They could have a major impact on 529 plans.
Financial advisor Gina Koprowski has no intention-at the moment-of changing her advice to clients when it comes to saving for college expenses. For most of them, a combination of a custodial account and a 529 plan or Coverdell education savings account (ESA) is the best option, she says.
But she along with many other college-funding experts are watching the progress of President Bush's tax proposals, announced earlier this year, for fiscal year 2005. If Life Savings Accounts or Retirement Savings Accounts are enacted, they could have a major impact on 529 plans in particular and could put the brakes on their growth.
"I don't see them going away entirely, but they will not be at the forefront of education savings the way it's been," says Koprowski, director of financial planning for Delessert Financial Services in Waltham, Mass.
Others agree that Bush's proposals-if enacted-would affect college savings choices. But they stress that's a big "if." Bill Raynor, secretary of the College Savings Foundation and chairman of its government affairs committee, says the foundation doesn't expect Bush's savings proposals to pass this year. The foundation's members include 14 companies that primarily are program managers or distributors of 529 plans.
"When [the savings proposals] weren't mentioned in the State of the Union, that tells a lot-that they're not that highly prioritized. Based on the budget crisis, it's going to make anything that has significant costs very difficult to pass," comments Raynor, who also is vice president and director of education savings and sales at AIM Investments in Houston.
Observers agree that college savings decisions should be made based on what rules apply now and that no one should halt their contributions based on proposals that may or may not pass. Nevertheless, it's important to be aware of what Bush has proposed. For one, advisors may need to answer clients' questions about the initiatives. Also, advisors may find it interesting to compare what Bush proposed with the final outcome.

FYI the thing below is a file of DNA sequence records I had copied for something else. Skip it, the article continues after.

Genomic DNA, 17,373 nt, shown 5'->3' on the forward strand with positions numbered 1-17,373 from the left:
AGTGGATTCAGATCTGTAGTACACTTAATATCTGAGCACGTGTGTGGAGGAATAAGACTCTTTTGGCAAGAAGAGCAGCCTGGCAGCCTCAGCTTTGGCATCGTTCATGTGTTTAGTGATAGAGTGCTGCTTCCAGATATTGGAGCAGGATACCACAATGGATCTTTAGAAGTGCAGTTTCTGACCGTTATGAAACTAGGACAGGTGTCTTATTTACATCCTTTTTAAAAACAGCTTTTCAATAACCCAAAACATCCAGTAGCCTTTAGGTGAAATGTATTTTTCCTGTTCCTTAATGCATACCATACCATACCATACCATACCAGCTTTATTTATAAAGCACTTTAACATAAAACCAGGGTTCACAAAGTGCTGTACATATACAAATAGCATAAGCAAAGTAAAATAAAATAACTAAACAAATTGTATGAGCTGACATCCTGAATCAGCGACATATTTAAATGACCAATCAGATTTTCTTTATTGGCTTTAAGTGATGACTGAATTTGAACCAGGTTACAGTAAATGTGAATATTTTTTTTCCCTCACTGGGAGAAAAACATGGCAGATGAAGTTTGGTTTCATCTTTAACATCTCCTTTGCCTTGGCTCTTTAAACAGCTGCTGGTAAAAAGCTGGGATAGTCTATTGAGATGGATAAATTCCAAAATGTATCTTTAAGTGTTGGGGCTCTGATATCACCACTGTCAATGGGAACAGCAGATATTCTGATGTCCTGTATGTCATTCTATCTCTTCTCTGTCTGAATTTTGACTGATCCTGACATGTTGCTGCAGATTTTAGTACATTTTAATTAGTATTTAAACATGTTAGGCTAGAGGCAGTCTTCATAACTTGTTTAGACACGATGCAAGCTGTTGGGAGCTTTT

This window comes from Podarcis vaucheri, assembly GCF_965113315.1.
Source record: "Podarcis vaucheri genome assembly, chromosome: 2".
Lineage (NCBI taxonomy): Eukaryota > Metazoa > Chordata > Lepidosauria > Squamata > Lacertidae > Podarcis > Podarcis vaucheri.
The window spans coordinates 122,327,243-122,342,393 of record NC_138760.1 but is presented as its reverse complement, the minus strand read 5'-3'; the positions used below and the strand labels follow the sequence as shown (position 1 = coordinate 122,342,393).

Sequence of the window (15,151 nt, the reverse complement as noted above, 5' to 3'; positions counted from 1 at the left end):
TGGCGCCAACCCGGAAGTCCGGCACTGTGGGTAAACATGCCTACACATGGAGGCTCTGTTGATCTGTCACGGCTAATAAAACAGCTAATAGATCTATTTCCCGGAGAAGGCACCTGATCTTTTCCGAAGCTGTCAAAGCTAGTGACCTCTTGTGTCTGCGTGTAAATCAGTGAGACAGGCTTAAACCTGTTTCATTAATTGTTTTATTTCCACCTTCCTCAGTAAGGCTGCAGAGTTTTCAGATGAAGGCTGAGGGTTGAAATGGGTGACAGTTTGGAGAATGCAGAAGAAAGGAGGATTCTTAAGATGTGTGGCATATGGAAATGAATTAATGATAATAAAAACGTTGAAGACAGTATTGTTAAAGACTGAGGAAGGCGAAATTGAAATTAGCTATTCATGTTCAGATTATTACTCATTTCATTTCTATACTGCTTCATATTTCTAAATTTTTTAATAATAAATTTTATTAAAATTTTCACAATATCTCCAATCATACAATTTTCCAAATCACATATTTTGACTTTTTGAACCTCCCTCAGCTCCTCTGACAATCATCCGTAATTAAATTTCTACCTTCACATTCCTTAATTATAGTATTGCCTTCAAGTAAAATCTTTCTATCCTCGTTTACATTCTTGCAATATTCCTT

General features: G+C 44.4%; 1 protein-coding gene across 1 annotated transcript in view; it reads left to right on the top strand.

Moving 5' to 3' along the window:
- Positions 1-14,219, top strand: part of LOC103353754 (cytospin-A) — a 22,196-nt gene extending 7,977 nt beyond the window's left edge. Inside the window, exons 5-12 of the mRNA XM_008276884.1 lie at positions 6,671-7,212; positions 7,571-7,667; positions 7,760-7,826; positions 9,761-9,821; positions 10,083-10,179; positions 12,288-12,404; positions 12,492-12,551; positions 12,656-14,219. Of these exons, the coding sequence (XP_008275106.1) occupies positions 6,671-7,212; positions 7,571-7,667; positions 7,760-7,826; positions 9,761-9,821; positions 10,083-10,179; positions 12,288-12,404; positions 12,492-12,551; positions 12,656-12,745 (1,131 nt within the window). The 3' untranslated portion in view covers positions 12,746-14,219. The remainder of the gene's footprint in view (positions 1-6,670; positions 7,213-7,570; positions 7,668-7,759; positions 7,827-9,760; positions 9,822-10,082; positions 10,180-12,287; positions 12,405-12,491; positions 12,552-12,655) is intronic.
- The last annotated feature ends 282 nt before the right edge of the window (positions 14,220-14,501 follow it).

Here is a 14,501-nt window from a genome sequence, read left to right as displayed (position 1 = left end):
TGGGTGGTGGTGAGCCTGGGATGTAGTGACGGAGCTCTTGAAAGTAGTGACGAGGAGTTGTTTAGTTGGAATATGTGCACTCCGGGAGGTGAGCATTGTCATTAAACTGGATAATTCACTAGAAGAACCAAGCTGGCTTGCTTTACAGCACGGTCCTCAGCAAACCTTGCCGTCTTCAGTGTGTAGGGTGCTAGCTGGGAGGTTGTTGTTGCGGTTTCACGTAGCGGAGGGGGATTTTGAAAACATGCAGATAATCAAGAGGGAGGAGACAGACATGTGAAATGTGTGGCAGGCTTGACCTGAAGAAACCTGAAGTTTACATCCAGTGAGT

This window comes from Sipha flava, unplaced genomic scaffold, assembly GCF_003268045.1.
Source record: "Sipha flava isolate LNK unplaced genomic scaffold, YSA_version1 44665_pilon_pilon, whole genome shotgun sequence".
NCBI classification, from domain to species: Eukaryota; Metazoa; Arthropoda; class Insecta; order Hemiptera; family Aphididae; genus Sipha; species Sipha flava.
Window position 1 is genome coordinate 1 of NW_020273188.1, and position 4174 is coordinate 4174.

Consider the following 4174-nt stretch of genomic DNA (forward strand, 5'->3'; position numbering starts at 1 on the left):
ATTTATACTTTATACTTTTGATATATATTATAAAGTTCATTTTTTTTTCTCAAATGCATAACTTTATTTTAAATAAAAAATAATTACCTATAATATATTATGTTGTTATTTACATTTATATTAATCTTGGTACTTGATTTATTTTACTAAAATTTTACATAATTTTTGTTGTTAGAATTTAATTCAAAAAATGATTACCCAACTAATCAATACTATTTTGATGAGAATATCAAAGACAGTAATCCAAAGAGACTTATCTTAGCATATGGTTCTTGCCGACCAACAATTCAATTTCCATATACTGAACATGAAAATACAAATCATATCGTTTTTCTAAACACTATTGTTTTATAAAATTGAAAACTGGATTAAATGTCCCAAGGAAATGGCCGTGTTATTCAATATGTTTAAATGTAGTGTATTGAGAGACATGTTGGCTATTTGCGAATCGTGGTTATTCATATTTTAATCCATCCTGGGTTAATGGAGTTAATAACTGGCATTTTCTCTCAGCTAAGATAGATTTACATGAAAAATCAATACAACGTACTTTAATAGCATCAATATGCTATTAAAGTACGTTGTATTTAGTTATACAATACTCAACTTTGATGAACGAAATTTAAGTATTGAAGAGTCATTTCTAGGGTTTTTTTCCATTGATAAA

Here are highlights of Bush's proposals that would affect college saving:
Provisions of the Economic Growth and Tax Reconciliation Act of 2001 (EGTRRA) that sunset on December 31, 2010, would become permanent. Among many other things, this law made qualified distributions from 529 plans and ESAs free from federal income-tax. Not surprisingly, college savings proponents see this proposal as extremely favorable for 529 plans. However, a lot of other tax cuts-the elimination of the estate tax, for example-are lumped in as well, all of which are projected to be a significant revenue drain going forward. In light of the budget deficit, some doubt Congress would enact such provisions now.
Lifetime Savings Accounts (LSAs) would be created and become effective January 1. Like making the tax cuts permanent, some observers don't give LSAs much chance of happening this year. However, if and when they do, experts agree they'll be a great deal for savers. Individuals could make cash contributions of up to $5,000 a year to an account for any individual, although the total amount in one individual's name couldn't exceed $5,000. Parents could contribute $5,000 annually to their own accounts, as well as to accounts in their children's names.
Contributions would not be deductible, but earnings and all distributions would be tax-free. Distributions could be taken for any reason. Unlike with 529 plans, LSA contributors wouldn't pay a penalty if they used the accumulated funds for something other than educational expenses.